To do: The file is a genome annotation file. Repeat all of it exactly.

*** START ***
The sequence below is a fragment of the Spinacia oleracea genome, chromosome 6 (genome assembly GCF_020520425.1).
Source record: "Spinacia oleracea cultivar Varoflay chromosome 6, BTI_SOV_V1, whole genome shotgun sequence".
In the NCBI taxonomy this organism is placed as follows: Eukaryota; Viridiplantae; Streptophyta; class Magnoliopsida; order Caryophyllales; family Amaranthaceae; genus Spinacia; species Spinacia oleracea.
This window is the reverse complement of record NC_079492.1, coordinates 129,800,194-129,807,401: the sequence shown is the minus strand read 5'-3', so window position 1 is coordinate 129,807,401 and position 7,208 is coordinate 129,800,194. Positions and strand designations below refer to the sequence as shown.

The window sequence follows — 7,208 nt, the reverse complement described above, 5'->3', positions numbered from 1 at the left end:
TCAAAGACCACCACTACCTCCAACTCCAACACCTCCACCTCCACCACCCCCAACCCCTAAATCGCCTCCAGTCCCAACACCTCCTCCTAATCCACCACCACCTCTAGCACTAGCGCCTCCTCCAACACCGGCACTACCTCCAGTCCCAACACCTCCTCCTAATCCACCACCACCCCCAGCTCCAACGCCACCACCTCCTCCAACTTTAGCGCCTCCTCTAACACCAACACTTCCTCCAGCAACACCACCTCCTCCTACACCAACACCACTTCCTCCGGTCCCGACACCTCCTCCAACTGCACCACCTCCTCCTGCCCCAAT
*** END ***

The sequence below is a fragment of the Spinacia oleracea genome, chromosome 6 (genome assembly GCF_020520425.1).
Source record: "Spinacia oleracea cultivar Varoflay chromosome 6, BTI_SOV_V1, whole genome shotgun sequence".
In the NCBI taxonomy this organism is placed as follows: Eukaryota; Viridiplantae; Streptophyta; class Magnoliopsida; order Caryophyllales; family Amaranthaceae; genus Spinacia; species Spinacia oleracea.
This window is the reverse complement of record NC_079492.1, coordinates 129,800,194-129,807,401: the sequence shown is the minus strand read 5'-3', so window position 1 is coordinate 129,807,401 and position 7,208 is coordinate 129,800,194. Positions and strand designations below refer to the sequence as shown.

The window sequence follows — 7,208 nt, the reverse complement described above, 5'->3', positions numbered from 1 at the left end:
TCAAAGACCACCACTACCTCCAACTCCAACACCTCCACCTCCACCACCCCCAACCCCTAAATCGCCTCCAGTCCCAACACCTCCTCCTAATCCACCACCACCTCTAGCACTAGCGCCTCCTCCAACACCGGCACTACCTCCAGTCCCAACACCTCCTCCTAATCCACCACCACCCCCAGCTCCAACGCCACCACCTCCTCCAACTTTAGCGCCTCCTCTAACACCAACACTTCCTCCAGCAACACCACCTCCTCCTACACCAACACCACTTCCTCCGGTCCCGACACCTCCTCCAACTGCACCACCTCCTCCTGCCCCAAT